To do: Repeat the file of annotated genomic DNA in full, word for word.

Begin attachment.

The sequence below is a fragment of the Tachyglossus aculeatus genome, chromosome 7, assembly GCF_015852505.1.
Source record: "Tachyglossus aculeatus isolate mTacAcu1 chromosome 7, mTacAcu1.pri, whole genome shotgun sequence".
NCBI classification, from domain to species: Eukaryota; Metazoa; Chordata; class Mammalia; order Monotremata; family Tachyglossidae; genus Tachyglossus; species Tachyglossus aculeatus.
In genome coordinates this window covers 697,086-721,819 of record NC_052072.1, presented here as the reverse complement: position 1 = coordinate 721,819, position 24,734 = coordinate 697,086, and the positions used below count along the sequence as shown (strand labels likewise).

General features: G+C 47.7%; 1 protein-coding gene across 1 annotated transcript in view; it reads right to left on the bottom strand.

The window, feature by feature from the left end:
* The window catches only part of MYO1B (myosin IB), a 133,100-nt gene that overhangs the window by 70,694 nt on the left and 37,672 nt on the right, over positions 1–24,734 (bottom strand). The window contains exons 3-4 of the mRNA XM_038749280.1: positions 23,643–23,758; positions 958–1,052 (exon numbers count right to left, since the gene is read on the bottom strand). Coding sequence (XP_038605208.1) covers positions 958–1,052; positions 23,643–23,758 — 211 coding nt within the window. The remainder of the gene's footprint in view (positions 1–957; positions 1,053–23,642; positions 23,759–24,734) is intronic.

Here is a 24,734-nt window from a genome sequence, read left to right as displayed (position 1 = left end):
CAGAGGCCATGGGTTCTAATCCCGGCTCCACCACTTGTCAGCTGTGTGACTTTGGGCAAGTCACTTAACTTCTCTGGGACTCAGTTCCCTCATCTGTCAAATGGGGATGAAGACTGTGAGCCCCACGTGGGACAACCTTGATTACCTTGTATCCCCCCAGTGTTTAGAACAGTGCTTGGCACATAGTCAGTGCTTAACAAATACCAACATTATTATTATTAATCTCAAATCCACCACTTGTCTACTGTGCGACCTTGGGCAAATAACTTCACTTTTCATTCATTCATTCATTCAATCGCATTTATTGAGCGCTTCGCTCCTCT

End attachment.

The sequence below is a fragment of the Tachyglossus aculeatus genome, chromosome 7, assembly GCF_015852505.1.
Source record: "Tachyglossus aculeatus isolate mTacAcu1 chromosome 7, mTacAcu1.pri, whole genome shotgun sequence".
NCBI classification, from domain to species: Eukaryota; Metazoa; Chordata; class Mammalia; order Monotremata; family Tachyglossidae; genus Tachyglossus; species Tachyglossus aculeatus.
In genome coordinates this window covers 697,086-721,819 of record NC_052072.1, presented here as the reverse complement: position 1 = coordinate 721,819, position 24,734 = coordinate 697,086, and the positions used below count along the sequence as shown (strand labels likewise).

General features: G+C 47.7%; 1 protein-coding gene across 1 annotated transcript in view; it reads right to left on the bottom strand.

The window, feature by feature from the left end:
* The window catches only part of MYO1B (myosin IB), a 133,100-nt gene that overhangs the window by 70,694 nt on the left and 37,672 nt on the right, over positions 1–24,734 (bottom strand). The window contains exons 3-4 of the mRNA XM_038749280.1: positions 23,643–23,758; positions 958–1,052 (exon numbers count right to left, since the gene is read on the bottom strand). Coding sequence (XP_038605208.1) covers positions 958–1,052; positions 23,643–23,758 — 211 coding nt within the window. The remainder of the gene's footprint in view (positions 1–957; positions 1,053–23,642; positions 23,759–24,734) is intronic.

Here is a 24,734-nt window from a genome sequence, read left to right as displayed (position 1 = left end):
CAGAGGCCATGGGTTCTAATCCCGGCTCCACCACTTGTCAGCTGTGTGACTTTGGGCAAGTCACTTAACTTCTCTGGGACTCAGTTCCCTCATCTGTCAAATGGGGATGAAGACTGTGAGCCCCACGTGGGACAACCTTGATTACCTTGTATCCCCCCAGTGTTTAGAACAGTGCTTGGCACATAGTCAGTGCTTAACAAATACCAACATTATTATTATTAATCTCAAATCCACCACTTGTCTACTGTGCGACCTTGGGCAAATAACTTCACTTTTCATTCATTCATTCATTCAATCGCATTTATTGAGCGCTTCGCTCCTCT